Jan. 23 (Bloomberg) -- Oil dropped the most in a month in New York, widening its discount to Brent as capacity on the Seaway pipeline was reduced and the International Monetary Fund cut its global growth forecasts.
West Texas Intermediate oil tumbled 1.5 percent as capacity of the Seaway line, which runs from Cushing, Oklahoma, to the Gulf Coast, was limited to 175,000 barrels a day at the Jones Creek delivery point. The normal capacity is 400,000. Oil slipped earlier after the IMF lowered its world growth forecast to 3.5 percent from 3.6 percent in October.
“They are limiting the Seaway deliveries and the market is concerned that the glut in Cushing could build again,” said Phil Flynn, senior market analyst at the Price Futures Group in Chicago. “The IMF forecast disappointed the market and the growth downgrade weighed on oil.”
WTI crude for March delivery fell $1.45 to settle at $95.23 a barrel on the New York Mercantile Exchange, the largest decline since Dec. 21. The February contract expired yesterday at $96.24, the highest close for a front-month contract since Sept. 17. Trading volume nearly doubled the 100-day average, heading for the highest level in almost a year.
Prices were little changed after the American Petroleum Institute reported oil inventories increased 3.17 million barrels last week to 364 million. Oil slid $1.10, or 1.1 percent, to $95.58 at 4:32 p.m. in electronic trading.
Brent for March settlement climbed 38 cents, or 0.3 percent, to $112.80 a barrel on the London-based ICE Futures Europe exchange. The volume of futures exchanged was 45 percent more than the 100-day average.
The European benchmark’s premium to WTI widened $1.83 to $17.57, the biggest increase since Nov. 15.
WTI’s drop “was triggered by the Seaway headlines,” said Addison Armstrong, director of market research at Tradition Energy in Stamford, Connecticut. “There will be less oil getting to the Gulf. Some refineries might have to cut back runs, which will hurt demand for WTI.”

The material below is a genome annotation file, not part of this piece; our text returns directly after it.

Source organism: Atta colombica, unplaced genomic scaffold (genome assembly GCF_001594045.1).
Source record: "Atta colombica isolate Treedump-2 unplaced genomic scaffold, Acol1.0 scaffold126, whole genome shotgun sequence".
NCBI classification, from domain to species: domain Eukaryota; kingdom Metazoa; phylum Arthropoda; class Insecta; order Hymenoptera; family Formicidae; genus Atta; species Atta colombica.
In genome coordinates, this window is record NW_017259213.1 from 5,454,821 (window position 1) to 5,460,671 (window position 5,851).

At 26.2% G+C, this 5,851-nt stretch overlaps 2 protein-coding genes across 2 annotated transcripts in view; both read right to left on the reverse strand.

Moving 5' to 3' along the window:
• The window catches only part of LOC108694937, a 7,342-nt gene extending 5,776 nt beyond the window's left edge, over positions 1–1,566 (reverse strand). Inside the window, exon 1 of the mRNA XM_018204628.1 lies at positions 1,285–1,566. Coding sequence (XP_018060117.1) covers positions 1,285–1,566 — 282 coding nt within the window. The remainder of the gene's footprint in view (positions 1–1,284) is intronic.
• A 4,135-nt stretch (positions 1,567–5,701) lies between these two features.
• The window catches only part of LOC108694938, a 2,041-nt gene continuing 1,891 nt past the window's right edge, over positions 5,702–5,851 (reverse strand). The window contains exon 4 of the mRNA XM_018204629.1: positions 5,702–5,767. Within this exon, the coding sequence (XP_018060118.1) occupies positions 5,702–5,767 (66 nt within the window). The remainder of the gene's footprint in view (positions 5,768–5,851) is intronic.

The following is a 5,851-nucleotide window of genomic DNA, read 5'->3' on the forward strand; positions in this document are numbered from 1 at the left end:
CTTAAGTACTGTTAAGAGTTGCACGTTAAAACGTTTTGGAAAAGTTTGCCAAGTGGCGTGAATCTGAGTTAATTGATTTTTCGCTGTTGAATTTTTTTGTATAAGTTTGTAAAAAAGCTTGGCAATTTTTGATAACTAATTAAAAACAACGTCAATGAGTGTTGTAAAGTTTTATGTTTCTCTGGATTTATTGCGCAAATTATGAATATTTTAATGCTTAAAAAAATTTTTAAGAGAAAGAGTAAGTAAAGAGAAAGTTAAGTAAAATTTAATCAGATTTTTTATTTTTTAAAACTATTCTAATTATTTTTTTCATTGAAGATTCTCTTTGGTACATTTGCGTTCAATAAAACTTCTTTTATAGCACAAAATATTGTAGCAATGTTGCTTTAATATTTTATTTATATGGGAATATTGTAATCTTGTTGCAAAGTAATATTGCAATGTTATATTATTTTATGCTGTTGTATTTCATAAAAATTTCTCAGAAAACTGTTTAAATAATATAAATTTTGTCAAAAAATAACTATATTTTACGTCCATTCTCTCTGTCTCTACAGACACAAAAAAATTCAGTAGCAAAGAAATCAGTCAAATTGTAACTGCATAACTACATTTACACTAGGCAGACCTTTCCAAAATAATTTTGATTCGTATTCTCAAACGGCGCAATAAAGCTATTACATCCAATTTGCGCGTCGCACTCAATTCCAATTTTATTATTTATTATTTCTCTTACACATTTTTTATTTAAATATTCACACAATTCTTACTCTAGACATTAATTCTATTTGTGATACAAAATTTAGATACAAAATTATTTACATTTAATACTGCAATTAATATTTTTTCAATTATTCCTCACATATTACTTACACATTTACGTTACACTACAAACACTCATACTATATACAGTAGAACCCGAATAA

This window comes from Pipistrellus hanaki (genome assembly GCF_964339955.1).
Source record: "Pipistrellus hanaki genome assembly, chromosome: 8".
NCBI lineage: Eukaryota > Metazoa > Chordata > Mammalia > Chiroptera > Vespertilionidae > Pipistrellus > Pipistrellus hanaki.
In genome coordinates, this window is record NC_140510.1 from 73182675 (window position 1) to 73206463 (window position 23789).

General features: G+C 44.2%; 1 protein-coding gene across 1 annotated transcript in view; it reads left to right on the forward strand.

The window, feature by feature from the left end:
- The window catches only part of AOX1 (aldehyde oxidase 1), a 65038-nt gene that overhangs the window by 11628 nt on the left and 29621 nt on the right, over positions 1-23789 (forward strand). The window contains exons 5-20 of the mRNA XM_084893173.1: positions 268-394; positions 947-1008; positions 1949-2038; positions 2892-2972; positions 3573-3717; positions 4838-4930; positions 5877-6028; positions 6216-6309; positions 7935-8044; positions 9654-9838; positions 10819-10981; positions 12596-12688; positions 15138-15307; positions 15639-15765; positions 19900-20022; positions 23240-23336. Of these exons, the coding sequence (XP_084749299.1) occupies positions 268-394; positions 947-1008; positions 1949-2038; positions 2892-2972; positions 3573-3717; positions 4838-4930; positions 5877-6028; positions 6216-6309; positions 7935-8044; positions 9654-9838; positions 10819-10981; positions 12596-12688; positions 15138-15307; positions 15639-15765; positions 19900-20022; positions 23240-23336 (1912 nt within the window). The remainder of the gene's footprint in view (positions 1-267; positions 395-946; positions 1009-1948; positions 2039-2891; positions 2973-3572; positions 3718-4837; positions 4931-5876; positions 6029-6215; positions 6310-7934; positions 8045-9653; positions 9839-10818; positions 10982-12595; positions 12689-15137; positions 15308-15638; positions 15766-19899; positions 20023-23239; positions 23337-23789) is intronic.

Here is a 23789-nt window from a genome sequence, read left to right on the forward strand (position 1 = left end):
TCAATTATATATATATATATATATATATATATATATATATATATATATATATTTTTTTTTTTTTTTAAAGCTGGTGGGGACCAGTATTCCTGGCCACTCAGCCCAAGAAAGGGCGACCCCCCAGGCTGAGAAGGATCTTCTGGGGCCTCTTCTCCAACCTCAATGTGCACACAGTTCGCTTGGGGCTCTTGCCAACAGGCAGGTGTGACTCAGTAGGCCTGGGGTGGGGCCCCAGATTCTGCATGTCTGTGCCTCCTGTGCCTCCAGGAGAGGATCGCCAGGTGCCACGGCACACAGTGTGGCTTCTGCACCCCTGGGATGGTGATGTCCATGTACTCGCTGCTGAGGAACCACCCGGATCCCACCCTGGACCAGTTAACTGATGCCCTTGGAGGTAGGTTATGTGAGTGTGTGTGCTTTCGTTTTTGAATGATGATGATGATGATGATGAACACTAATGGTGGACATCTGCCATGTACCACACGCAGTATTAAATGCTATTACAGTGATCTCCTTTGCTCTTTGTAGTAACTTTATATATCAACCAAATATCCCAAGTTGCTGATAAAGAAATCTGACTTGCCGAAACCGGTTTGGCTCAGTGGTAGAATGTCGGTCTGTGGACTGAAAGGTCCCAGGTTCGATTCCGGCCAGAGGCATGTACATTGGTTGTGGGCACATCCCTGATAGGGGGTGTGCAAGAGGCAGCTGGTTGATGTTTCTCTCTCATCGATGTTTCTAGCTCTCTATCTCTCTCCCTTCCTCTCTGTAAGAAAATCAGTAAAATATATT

Enterprise Products Partners LP and Enbridge Inc. limited capacity, owners of the pipeline, advised shippers that Seaway’s capacity limit is due to “unforeseen constraints in outbound takeaway.”
“This is giving more weakness to WTI and pressuring the Brent-WTI spread to the opposite direction,” said Tariq Zahir, a New York-based commodity fund manager at Tyche Capital Advisors.
Enterprise and Enbridge restarted the Seaway line on Jan. 11, shipping oil from Cushing, the delivery point for New York oil futures, to the Gulf Coast, at a capacity of 400,000 barrels a day, up from 150,000 barrels. Shipments haven’t reached capacity, according to Genscape Inc., a Louisville, Kentucky, company that provides power supply information.
Stockpiles at the hub rose 1.78 million barrels to a record 51.9 million in the seven days ended Jan. 11, gaining for a sixth week, according to the Energy Information Administration, the Energy Department’s statistics arm. The opening of Seaway was expected to reduce Cushing’s total.
“If this backs up Cushing, that’s not going to be good, given where inventories are already,” said Andrew Lebow, a senior vice president at Jefferies Bache LLC in New York. “It could pressure the spreads further.”
Hussein Allidina, an analyst at Morgan Stanley in New York, forecast today that the premium will fall to as little as $6 by the end of the year.
Oil fell in early trading as the IMF projected a second year of contraction in the euro region. It expects the 17- country euro area to shrink 0.2 percent in 2013, instead of growing 0.2 percent as forecast in October, as Spain leads the contraction and Germany slows.
U.S. oil stockpiles probably rose 2.15 million barrels to 362.5 million in the seven days ended Jan. 18, according to the median estimate of 10 analysts surveyed by Bloomberg before tomorrow’s report from the Energy Department. The industry- funded American Petroleum Institute is scheduled to release separate figures today.
“The market is waiting for tomorrow’s inventories data,” said Gene McGillian, an analyst and broker at Tradition Energy in Stamford, Connecticut. “Oil’s rally to a four-month high is a little overextended and you may see some profit-taking.”
The relative-strength index of front-month oil futures rose above 74 today before ending the day at 65.7. RSI readings above 70 suggest prices will decrease, while figures below 30 can be buy signals.
“WTI had gone up so fast and so high, and this is the paring of positions coming into tomorrow’s inventory numbers,” said Rich Ilczyszyn, chief market strategist and founder of Iitrader.com in Chicago.
Electronic trading volume on the Nymex was 901,612 contracts as of 4:36 p.m., the first time it has surpassed 900,000 since Feb. 8. It totaled 529,234 contracts yesterday, 8.7 percent above the three-month average. Open interest was 1.49 million.
--With assistance from Roxana Tiron and Sandrine Rastello in Washington, Grant Smith in London, Mark Shenk and Eliot Caroom in New York and Barbara Powell in Dallas. Editors: Richard Stubbe, Charlotte Porter